4. Systemic treatment of Krukenberg tumors

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    Kolak Agnieszka

    2017-12-01

    Full Text Available Of all ovarian tumors with distinct biological features, 10-25% are secondary ovarian tumors. Among the most common cancers that cause ovarian metastasis are breast cancer, colorectal cancer, endometrium, as well as gastric and lateral cancer. Krukenberg tumors remain asymptomatic until the tumor reaches a certain size, as in the case of primary ovarian cancer. Symptoms are non-specific: abdominal pain (42%, postmenopausal bleeding (18%, weight loss (6% and an increasing abdominal girth (15%. Diagnostic procedures should include physical examination, basic blood and biochemistry tests, radiographic imaging and endoscopy. There are currently no uniform guidelines to be followed in order to treat this cancer. However, the survival rate of selected subgroups of patients may be enhanced by means of cytoreductive surgery (performable among patients with good general health condition, where the metastases are limited only to the ovaries, where the primary tumor is derived from the colorectal cancer, and where there is the absence or minimal residual disease. It is still controversial to use adjuvant chemotherapy following the metastasectomy of Krukenberg tumors. Although this type of treatment seems to provide a survival benefit, there are currently no randomized prospective trials available so as to confirm or deny. Future research should, therefore, be focused on the potentially synergistic effect of surgery and perioperative administration of cytotoxic therapies targeted at high response rates. Studies on new molecularly targeted drugs can also be beneficial.

  5. Tumores malignos de pálpebra Malignant eyelid tumors

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    Luis Henrique Schneider Soares

    2001-08-01

    Full Text Available Objetivos: Estudar a incidência de tumores malignos de pálpebra no Hospital Banco de Olhos de Porto Alegre. Métodos: Estudo retrospectivo dos casos de tumores malignos de pálpebra no período de 1985 a 1997, que tiveram diagnóstico confirmado por exame anátomopatológico. Resultados: Foram encontradas 54 neoplasias malignas, sendo 75,92% carcinoma basocelular, 12,96% carcinoma espinocelular, 7,40% melanoma e 1,85% lentigo maligna. A maioria dos pacientes apresentava mais de 40 anos e não houve prevalência de sexo. Conclusões: O tumor de pálpebra mais freqüente em nosso meio foi o carcinoma basocelular, seguido do carcinoma espinocelular. O melanoma foi o terceiro em freqüência mais encontrado em nossa pesquisa.Purposes: To study the incidence of eyelid malignant tumors in the Banco de Olhos Hospital of Porto Alegre from 1985 to 1997. Methods: We retrospectivelly analyzed clinical archives and in this study all cases of malignant eyelid tumors with histopathologic examination were included. Results: We found 54 eyelid tumors: 75.92% basal cell, 12.96% squamous cell, 7.40% melanoma, 1.85% undifferentiated carcinoma and 1.85% lentigo maligna. The majority of the patients was over 40 years old, 50% were male and 50% female. The diagnosis was confirmed in all cases through histopathologic examination. Conclusions: Basal cell carcinoma was the most frequent eyelid malignancy followed by squamous cell carcinoma. Melanoma was the third most frequently found tumor in our study.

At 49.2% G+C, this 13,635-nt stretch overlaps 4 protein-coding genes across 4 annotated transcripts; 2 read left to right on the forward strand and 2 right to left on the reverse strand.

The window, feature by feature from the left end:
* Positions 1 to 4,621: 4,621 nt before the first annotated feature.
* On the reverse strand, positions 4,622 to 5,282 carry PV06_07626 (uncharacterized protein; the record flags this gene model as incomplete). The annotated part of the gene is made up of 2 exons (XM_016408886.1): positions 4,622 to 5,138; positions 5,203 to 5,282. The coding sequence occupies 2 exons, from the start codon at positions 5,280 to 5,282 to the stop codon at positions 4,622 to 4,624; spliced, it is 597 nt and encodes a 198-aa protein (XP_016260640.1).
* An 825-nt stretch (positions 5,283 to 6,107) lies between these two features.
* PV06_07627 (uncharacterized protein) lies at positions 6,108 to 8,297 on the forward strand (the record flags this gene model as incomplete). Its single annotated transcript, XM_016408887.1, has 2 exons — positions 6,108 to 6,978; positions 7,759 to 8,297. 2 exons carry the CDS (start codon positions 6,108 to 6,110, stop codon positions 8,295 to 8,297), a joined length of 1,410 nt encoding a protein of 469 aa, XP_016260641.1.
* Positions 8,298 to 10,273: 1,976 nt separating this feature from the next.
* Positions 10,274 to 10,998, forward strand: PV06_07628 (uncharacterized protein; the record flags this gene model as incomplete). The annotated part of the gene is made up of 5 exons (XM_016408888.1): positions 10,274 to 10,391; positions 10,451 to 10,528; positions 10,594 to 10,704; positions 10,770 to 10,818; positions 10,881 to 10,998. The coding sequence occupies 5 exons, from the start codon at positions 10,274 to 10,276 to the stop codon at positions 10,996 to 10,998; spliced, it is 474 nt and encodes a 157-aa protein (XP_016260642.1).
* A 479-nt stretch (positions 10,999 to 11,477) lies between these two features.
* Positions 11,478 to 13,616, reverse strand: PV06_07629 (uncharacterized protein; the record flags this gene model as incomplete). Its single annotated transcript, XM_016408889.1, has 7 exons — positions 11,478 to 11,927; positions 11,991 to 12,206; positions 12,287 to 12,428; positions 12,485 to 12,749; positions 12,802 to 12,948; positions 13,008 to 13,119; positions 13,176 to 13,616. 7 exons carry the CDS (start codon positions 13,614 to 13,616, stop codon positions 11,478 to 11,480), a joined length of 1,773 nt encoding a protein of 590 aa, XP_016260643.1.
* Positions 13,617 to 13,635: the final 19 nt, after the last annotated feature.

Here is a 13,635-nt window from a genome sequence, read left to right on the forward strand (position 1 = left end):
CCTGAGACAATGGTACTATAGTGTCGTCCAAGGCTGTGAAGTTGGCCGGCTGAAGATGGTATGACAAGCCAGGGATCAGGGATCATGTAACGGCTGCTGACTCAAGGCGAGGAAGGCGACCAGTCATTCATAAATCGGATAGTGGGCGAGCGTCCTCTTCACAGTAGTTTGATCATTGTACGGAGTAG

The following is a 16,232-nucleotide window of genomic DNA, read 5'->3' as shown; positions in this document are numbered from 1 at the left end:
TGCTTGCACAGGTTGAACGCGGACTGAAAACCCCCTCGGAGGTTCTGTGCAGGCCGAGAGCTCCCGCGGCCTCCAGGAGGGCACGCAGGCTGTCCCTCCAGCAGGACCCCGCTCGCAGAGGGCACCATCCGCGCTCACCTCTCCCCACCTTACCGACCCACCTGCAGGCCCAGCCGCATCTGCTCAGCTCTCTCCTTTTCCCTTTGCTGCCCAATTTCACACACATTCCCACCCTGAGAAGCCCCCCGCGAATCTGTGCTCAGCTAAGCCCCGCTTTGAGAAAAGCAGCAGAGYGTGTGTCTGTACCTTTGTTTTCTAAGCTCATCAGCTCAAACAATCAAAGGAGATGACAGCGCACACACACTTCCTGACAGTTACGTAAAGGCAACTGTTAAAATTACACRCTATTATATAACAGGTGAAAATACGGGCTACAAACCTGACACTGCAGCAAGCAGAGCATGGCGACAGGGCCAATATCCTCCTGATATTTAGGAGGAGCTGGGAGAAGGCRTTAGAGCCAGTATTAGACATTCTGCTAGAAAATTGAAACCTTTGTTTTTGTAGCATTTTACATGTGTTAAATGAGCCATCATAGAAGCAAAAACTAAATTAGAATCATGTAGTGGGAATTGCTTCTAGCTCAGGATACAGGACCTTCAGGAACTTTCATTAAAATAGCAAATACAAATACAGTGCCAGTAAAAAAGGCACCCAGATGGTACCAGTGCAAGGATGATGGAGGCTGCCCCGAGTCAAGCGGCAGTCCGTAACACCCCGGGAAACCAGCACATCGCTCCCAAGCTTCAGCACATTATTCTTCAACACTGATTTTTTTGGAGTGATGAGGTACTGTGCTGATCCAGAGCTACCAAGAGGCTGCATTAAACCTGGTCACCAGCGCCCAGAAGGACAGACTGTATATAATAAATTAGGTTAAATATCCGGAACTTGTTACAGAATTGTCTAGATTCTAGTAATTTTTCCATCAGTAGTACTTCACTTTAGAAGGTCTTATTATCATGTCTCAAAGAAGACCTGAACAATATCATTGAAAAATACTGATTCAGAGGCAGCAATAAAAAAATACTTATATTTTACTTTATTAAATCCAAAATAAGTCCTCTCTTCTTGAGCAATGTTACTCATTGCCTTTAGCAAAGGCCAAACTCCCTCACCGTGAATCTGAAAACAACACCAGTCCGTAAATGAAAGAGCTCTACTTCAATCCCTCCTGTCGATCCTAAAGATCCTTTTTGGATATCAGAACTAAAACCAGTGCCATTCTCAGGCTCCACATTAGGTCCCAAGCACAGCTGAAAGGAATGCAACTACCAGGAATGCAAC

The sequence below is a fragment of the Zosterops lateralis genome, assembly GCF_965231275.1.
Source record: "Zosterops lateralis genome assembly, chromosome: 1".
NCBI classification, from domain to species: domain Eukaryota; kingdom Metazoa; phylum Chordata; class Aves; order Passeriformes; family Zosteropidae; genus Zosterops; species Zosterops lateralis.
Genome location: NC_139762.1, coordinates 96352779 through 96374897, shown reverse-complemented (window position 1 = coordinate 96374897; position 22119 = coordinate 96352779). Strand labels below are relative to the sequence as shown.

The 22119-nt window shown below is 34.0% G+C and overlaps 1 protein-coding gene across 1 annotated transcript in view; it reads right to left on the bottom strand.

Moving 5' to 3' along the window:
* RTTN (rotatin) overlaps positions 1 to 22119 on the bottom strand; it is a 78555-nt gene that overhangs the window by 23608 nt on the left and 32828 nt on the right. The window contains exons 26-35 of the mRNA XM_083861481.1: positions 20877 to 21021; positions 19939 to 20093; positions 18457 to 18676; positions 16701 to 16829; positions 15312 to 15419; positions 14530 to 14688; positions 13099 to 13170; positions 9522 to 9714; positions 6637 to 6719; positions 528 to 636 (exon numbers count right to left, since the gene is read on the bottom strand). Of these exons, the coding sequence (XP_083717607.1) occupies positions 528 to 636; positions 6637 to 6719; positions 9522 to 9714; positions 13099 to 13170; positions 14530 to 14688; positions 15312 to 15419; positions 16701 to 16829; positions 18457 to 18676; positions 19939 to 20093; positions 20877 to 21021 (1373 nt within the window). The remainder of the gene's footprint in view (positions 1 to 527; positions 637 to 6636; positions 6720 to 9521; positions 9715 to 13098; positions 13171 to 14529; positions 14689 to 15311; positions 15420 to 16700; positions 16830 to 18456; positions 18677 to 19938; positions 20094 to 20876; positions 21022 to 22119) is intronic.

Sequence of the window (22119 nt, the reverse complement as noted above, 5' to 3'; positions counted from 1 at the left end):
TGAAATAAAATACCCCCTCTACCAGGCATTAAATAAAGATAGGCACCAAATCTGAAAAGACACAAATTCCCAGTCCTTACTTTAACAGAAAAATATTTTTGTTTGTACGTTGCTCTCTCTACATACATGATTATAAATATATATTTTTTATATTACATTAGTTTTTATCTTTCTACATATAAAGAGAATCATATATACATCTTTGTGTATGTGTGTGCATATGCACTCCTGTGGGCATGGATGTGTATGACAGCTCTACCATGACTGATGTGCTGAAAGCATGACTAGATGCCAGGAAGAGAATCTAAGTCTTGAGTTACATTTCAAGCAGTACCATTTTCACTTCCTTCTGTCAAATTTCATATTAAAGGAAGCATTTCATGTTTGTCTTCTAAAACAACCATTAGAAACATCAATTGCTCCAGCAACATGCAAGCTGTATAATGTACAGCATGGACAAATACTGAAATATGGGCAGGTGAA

6. Captopril improves tumor nanomedicine delivery by increasing tumor blood perfusion and enlarging endothelial gaps in tumor blood vessels.

    Science.gov (United States)

    Zhang, Bo; Jiang, Ting; Tuo, Yanyan; Jin, Kai; Luo, Zimiao; Shi, Wei; Mei, Heng; Hu, Yu; Pang, Zhiqing; Jiang, Xinguo

    2017-12-01

    Poor tumor perfusion and unfavorable vessel permeability compromise nanomedicine drug delivery to tumors. Captopril dilates blood vessels, reducing blood pressure clinically and bradykinin, as the downstream signaling moiety of captopril, is capable of dilating blood vessels and effectively increasing vessel permeability. The hypothesis behind this study was that captopril can dilate tumor blood vessels, improving tumor perfusion and simultaneously enlarge the endothelial gaps of tumor vessels, therefore enhancing nanomedicine drug delivery for tumor therapy. Using the U87 tumor xenograft with abundant blood vessels as the tumor model, tumor perfusion experiments were carried out using laser Doppler imaging and lectin-labeling experiments. A single treatment of captopril at a dose of 100 mg/kg significantly increased the percentage of functional vessels in tumor tissues and improved tumor blood perfusion. Scanning electron microscopy of tumor vessels also indicated that the endothelial gaps of tumor vessels were enlarged after captopril treatment. Immunofluorescence-staining of tumor slices demonstrated that captopril significantly increased bradykinin expression, possibly explaining tumor perfusion improvements and endothelial gap enlargement. Additionally, imaging in vivo, imaging ex vivo and nanoparticle distribution in tumor slices indicated that after a single treatment with captopril, the accumulation of 115-nm nanoparticles in tumors had increased 2.81-fold with a more homogeneous distribution pattern in comparison to non-captopril treated controls. Finally, pharmacodynamics experiments demonstrated that captopril combined with paclitaxel-loaded nanoparticles resulted in the greatest tumor shrinkage and the most extensive necrosis in tumor tissues among all treatment groups. Taken together, the data from the present study suggest a novel strategy for improving tumor perfusion and enlarging blood vessel permeability simultaneously in order to improve